Topgearsgone | 3 weeks ago

An accident waiting to happen, but not because of the cycle road markings or their position, but because the council seem to think it's a good idea to have cyclists riding against the flow of traffic. The road is not wide enough to allow vehicles to pass cyclists riding in the opposite direction particularly if there are parked vehicles as shown in the picture, and who is going to give way, certainly not the cyclists given their new powers under the hierarchy of road users.

Surely a more sensible approach if it's absolutely necessary to allow cyclists to ride against the traffic flow, and the obvious need to allow vehicle parking, if only to load/unload, would be to prohibit parking on the right side (left side looking at the photo), allow parking or at least loading and unloading on the left and create a proper cycle lane on the right hand side for cyclists travelling against the traffic flow. Simples! But obviously not that easy for our councillors or those who design our roads.

jkirkcaldy replied to Topgearsgone | 3 weeks ago

The road is actually wider than it looks in that photo. and traffic is moving so slowly it's pretty safe to cycle down. (it's part of my commute) 


TBH, I don't think this is much of an issue. in the mornings nearly all the traffic is delivery vehicles and people were already cycling down that road before it was allowed. The council putting the paint down is only really just to let the other road users that the people on bikes are allowed to cycle now. 


Shutting the road to traffic other than deliveries wouldn't make much difference as appart from delivery vehicles, the rest of the traffic is mostly Taxis and they get a pass for most things these days because of their usual arguments. 

dubwise | 3 weeks ago

Is this not the norm though? I can think of a number of cycle lanes with this issue.

Obviously not right but this isn't an isolated case.

wycombewheeler replied to dubwise | 3 weeks ago
dubwise wrote:

Is this not the norm though? I can think of a number of cycle lanes with this issue. Obviously not right but this isn't an isolated case.

If anything, as bad as this is, at least with a contraflow lane the cyclist is approaching the parked vehicle from in front of the driver. So they should be seen.

But the council quote a lot of guidance about these marking, but none that specify they should be painted in the door zone. If anyone gets injured by a dooring here the council should be sued for negligence.

ymm | 3 weeks ago
1 like

Flipping hopeless decision making and delivery. The lack of thought and common sense is plain to see. Non-cyclist thinking in evidence. Why not put the bike symbol in the centre of the lane? Seems so obvious to do so if you have ridden a bike.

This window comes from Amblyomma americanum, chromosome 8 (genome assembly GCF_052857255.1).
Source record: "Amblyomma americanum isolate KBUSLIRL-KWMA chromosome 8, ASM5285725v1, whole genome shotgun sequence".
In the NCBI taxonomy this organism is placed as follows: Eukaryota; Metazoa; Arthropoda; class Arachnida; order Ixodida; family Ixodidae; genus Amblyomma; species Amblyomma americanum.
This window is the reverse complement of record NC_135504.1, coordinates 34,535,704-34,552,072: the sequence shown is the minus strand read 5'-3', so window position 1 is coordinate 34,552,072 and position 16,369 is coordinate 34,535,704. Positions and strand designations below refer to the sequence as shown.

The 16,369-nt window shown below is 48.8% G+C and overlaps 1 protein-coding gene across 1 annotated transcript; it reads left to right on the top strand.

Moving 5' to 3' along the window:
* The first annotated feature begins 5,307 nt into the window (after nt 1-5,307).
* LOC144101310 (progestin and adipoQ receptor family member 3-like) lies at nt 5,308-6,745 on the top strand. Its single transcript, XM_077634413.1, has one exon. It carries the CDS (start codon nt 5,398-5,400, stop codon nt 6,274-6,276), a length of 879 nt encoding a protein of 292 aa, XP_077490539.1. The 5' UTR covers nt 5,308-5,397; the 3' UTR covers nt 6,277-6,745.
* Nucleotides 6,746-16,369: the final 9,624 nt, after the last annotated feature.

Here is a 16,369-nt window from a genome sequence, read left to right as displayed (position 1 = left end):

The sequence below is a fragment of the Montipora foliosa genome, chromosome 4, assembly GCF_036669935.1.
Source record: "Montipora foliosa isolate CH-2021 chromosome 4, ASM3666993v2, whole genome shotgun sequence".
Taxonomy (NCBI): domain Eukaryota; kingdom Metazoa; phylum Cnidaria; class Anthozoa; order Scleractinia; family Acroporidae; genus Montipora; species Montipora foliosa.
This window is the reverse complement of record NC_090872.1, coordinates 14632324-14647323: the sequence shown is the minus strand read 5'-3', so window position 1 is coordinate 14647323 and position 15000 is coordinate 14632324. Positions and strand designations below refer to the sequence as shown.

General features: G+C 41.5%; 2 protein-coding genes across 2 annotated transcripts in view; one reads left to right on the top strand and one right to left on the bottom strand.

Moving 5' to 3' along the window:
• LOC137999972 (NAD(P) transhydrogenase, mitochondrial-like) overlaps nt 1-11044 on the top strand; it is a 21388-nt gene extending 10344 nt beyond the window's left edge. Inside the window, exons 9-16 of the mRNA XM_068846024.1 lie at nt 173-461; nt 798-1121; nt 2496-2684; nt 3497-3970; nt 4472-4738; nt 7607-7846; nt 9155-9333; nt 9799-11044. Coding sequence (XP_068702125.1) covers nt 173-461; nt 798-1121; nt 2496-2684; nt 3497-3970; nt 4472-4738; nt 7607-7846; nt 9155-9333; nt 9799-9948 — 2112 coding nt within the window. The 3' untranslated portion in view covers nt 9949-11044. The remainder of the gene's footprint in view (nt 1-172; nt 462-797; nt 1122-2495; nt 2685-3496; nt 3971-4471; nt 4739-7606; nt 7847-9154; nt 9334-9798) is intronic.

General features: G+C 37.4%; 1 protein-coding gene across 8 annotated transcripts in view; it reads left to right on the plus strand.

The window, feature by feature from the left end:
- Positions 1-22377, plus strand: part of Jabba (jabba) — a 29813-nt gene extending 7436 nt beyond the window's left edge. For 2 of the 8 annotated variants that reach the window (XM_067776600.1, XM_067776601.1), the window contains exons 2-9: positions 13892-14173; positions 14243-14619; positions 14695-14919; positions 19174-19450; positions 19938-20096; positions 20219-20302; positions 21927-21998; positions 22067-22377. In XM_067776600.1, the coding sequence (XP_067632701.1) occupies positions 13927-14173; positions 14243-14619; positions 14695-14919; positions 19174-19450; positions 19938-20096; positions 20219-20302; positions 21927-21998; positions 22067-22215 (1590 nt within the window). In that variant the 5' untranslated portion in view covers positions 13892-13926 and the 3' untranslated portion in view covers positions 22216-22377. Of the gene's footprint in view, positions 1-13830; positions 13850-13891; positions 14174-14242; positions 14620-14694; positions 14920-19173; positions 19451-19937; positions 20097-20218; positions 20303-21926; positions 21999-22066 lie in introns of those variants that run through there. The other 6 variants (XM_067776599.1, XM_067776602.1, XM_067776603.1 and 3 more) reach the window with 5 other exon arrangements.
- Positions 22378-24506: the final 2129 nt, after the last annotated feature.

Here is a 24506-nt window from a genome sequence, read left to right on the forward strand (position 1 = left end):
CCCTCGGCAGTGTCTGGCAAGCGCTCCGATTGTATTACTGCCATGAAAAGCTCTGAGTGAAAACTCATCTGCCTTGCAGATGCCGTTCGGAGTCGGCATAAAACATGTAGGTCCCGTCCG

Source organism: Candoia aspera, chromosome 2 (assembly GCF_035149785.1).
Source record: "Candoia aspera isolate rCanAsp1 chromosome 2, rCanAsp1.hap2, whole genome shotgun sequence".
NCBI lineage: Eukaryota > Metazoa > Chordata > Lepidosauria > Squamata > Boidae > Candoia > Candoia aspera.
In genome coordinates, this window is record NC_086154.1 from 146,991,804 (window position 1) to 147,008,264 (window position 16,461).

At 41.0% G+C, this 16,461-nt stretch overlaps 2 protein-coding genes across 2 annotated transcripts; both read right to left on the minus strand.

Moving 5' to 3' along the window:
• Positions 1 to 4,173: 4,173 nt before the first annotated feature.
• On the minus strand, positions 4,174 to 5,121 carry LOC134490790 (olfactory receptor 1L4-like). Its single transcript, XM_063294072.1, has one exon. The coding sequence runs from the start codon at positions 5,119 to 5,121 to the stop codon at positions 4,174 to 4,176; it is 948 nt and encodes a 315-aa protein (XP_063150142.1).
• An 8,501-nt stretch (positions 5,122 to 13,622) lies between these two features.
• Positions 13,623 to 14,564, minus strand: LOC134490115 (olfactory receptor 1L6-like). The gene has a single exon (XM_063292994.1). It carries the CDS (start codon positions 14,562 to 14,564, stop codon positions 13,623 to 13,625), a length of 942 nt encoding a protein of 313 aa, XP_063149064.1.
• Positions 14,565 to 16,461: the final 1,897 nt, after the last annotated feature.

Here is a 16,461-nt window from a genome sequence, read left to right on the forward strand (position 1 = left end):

stonojnr replied to ymm | 3 weeks ago
1 like

Because its a contra flow cycle route, the markings are there to reinforce you can cycle the wrong way up a one way street.

they aren't there to provide some kind of desire line or cheat guide route for you to follow.

Though I'm sure if they did put the cycle logo, note theres no lane markings, as you suggest, someone else on twitter would complain it was encouraging cyclists to ride in a dangerous head on position to oncoming vehicles.

It's Old Compton Street, there's a bit of give and take needed for navigating these roads safely.

Bobfromaccounts needs to worry less about stuff like this and just ride

You ride where you need to based on what's infront of you

Bungle_52 replied to stonojnr | 3 weeks ago

Completely agree with your comments and completely disagree with this from the council :

"The council also suggested that the fact a cyclist would not be able to ride in primary position anyway, "

I would be able to ride primary and I would ride primary, until the car heading towards me slowed down or stopped when I'll move into the gap they leave. It's worked for me every time I use the contraflow in the center of Cheltenham with similar markings.

I think the marked narrow lanes in dooring zone are much worse because they do imply that the cyclist should be in the marked lane.

stonojnr replied to Bungle_52 | 3 weeks ago
1 like

theres a section of NC51, so its National Cycle Route, as you head into Felixstowe, nearly two miles of advisory cycle lane, most of its treated like a car park anyway, but theres two significant sections where you are put right in the door zone for cars parked in marked spaces, or just fully on the pavement

here (and just so people know a cyclist was killed and crushed under a truck at that roundabout)

and here

so do I ride rigidly in those lanes, no I do not. I assess the danger and ride accordingly.

john_smith replied to stonojnr | 3 weeks ago

Yup. Not that difficult really.